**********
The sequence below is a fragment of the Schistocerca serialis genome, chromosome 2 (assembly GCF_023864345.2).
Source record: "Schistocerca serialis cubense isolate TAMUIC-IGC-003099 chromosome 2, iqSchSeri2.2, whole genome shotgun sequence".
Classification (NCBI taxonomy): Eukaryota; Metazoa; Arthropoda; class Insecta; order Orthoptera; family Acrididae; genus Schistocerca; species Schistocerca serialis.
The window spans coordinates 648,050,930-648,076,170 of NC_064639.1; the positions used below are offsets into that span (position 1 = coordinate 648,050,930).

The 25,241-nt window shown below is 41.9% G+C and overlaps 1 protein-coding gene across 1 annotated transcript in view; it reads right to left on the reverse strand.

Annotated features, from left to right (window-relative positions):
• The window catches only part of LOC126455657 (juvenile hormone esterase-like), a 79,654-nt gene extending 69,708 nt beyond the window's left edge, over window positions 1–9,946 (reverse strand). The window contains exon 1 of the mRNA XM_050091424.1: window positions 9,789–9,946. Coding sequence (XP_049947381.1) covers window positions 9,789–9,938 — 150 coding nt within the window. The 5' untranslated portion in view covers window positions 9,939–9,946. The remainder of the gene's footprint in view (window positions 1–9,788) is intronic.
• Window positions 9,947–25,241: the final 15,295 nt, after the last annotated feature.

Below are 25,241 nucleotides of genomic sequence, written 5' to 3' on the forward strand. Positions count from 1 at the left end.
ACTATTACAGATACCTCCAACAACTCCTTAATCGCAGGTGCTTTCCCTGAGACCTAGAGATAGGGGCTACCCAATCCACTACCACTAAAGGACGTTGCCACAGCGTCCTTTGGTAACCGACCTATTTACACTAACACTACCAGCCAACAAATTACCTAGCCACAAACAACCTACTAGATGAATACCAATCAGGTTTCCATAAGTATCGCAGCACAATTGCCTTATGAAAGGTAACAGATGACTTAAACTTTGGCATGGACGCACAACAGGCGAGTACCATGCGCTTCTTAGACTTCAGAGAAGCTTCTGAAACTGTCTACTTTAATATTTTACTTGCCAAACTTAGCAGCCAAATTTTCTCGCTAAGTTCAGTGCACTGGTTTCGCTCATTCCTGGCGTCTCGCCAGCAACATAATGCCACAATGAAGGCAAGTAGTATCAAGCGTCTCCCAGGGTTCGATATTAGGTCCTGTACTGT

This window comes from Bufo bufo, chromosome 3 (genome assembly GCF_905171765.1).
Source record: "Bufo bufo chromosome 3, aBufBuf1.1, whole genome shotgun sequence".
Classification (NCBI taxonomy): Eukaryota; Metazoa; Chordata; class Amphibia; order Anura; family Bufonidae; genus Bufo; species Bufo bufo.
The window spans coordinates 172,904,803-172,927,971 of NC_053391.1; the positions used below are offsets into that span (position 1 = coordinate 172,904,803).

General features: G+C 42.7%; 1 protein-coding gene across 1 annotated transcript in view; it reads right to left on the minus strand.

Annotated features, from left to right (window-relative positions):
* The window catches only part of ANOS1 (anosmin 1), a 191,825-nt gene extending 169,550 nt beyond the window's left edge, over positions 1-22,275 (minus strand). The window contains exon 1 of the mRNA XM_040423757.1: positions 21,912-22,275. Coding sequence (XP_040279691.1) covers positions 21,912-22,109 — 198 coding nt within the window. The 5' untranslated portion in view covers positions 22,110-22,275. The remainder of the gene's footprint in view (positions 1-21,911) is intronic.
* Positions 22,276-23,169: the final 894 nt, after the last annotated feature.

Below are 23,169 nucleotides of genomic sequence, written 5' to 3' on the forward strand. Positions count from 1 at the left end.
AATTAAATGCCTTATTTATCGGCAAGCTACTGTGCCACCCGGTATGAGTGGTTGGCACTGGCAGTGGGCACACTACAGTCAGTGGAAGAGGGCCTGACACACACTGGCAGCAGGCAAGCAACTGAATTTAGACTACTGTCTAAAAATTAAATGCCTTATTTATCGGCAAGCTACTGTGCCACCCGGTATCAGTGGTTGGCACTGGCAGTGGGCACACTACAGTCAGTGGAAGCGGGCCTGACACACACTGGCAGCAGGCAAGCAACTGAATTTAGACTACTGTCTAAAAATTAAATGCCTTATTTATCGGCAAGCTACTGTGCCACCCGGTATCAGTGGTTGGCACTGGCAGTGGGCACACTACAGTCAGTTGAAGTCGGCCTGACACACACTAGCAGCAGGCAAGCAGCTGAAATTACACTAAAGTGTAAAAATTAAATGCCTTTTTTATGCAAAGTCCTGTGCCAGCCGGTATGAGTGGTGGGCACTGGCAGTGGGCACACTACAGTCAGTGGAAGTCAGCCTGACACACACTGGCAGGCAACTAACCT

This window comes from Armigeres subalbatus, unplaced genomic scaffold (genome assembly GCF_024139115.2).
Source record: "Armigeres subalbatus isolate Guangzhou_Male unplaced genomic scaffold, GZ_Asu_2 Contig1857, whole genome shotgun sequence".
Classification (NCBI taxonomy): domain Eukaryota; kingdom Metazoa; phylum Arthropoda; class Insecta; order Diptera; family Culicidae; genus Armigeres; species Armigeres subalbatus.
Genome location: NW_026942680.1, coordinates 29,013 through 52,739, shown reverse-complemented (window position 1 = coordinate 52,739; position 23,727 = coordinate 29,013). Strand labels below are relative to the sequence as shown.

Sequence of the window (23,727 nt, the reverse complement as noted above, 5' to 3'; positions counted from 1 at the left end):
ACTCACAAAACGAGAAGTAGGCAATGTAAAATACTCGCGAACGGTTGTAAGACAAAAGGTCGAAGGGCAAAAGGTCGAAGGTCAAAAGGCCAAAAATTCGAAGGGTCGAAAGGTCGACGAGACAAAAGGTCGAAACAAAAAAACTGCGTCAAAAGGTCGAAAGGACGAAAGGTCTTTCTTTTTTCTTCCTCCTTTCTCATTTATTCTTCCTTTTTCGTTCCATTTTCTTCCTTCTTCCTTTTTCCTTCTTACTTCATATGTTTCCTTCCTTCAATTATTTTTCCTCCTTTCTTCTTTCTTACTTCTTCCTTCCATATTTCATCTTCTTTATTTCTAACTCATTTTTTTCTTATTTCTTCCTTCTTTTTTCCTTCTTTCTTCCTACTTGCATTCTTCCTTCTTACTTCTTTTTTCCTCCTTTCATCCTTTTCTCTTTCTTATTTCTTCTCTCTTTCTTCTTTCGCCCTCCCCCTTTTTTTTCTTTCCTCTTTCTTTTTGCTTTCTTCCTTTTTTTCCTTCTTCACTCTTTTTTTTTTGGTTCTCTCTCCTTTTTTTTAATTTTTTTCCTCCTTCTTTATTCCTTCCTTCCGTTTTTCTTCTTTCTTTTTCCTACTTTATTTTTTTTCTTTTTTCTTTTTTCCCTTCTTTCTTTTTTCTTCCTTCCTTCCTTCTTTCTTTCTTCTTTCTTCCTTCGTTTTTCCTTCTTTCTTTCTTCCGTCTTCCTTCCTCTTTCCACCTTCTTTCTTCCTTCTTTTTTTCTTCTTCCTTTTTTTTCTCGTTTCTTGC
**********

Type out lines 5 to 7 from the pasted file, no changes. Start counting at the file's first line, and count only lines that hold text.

The 25,241-nt window shown below is 41.9% G+C and overlaps 1 protein-coding gene across 1 annotated transcript in view; it reads right to left on the reverse strand.

Annotated features, from left to right (window-relative positions):
• The window catches only part of LOC126455657 (juvenile hormone esterase-like), a 79,654-nt gene extending 69,708 nt beyond the window's left edge, over window positions 1–9,946 (reverse strand). The window contains exon 1 of the mRNA XM_050091424.1: window positions 9,789–9,946. Coding sequence (XP_049947381.1) covers window positions 9,789–9,938 — 150 coding nt within the window. The 5' untranslated portion in view covers window positions 9,939–9,946. The remainder of the gene's footprint in view (window positions 1–9,788) is intronic.